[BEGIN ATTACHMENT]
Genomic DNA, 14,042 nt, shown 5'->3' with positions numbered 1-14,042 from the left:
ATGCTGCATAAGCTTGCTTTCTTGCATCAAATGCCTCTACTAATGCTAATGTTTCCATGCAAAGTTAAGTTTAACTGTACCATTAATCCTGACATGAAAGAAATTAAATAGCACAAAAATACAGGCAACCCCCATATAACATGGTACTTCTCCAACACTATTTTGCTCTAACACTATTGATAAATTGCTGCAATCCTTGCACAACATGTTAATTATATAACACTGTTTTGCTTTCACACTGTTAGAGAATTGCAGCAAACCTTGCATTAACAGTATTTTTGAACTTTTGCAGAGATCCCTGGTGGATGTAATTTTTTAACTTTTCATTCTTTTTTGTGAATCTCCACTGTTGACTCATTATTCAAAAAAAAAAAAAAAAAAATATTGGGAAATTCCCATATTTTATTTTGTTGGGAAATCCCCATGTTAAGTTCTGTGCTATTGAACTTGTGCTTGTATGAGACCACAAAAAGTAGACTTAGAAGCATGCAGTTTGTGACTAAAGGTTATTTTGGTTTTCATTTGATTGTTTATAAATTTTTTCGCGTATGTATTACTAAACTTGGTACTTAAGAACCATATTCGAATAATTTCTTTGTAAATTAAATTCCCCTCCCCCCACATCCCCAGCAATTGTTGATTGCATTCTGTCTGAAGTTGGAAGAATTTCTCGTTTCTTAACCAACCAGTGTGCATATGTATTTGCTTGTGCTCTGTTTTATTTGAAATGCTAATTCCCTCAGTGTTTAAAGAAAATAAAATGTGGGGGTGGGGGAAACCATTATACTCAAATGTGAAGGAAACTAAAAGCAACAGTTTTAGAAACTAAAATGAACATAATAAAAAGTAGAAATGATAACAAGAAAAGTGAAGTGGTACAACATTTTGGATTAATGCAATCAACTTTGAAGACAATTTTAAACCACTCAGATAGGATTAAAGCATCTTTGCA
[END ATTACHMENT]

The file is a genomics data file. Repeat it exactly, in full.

Genomic DNA, 14,042 nt, shown 5'->3' with positions numbered 1-14,042 from the left:
ATGCTGCATAAGCTTGCTTTCTTGCATCAAATGCCTCTACTAATGCTAATGTTTCCATGCAAAGTTAAGTTTAACTGTACCATTAATCCTGACATGAAAGAAATTAAATAGCACAAAAATACAGGCAACCCCCATATAACATGGTACTTCTCCAACACTATTTTGCTCTAACACTATTGATAAATTGCTGCAATCCTTGCACAACATGTTAATTATATAACACTGTTTTGCTTTCACACTGTTAGAGAATTGCAGCAAACCTTGCATTAACAGTATTTTTGAACTTTTGCAGAGATCCCTGGTGGATGTAATTTTTTAACTTTTCATTCTTTTTTGTGAATCTCCACTGTTGACTCATTATTCAAAAAAAAAAAAAAAAAAATATTGGGAAATTCCCATATTTTATTTTGTTGGGAAATCCCCATGTTAAGTTCTGTGCTATTGAACTTGTGCTTGTATGAGACCACAAAAAGTAGACTTAGAAGCATGCAGTTTGTGACTAAAGGTTATTTTGGTTTTCATTTGATTGTTTATAAATTTTTTCGCGTATGTATTACTAAACTTGGTACTTAAGAACCATATTCGAATAATTTCTTTGTAAATTAAATTCCCCTCCCCCCACATCCCCAGCAATTGTTGATTGCATTCTGTCTGAAGTTGGAAGAATTTCTCGTTTCTTAACCAACCAGTGTGCATATGTATTTGCTTGTGCTCTGTTTTATTTGAAATGCTAATTCCCTCAGTGTTTAAAGAAAATAAAATGTGGGGGTGGGGGAAACCATTATACTCAAATGTGAAGGAAACTAAAAGCAACAGTTTTAGAAACTAAAATGAACATAATAAAAAGTAGAAATGATAACAAGAAAAGTGAAGTGGTACAACATTTTGGATTAATGCAATCAACTTTGAAGACAATTTTAAACCACTCAGATAGGATTAAAGCATCTTTGCA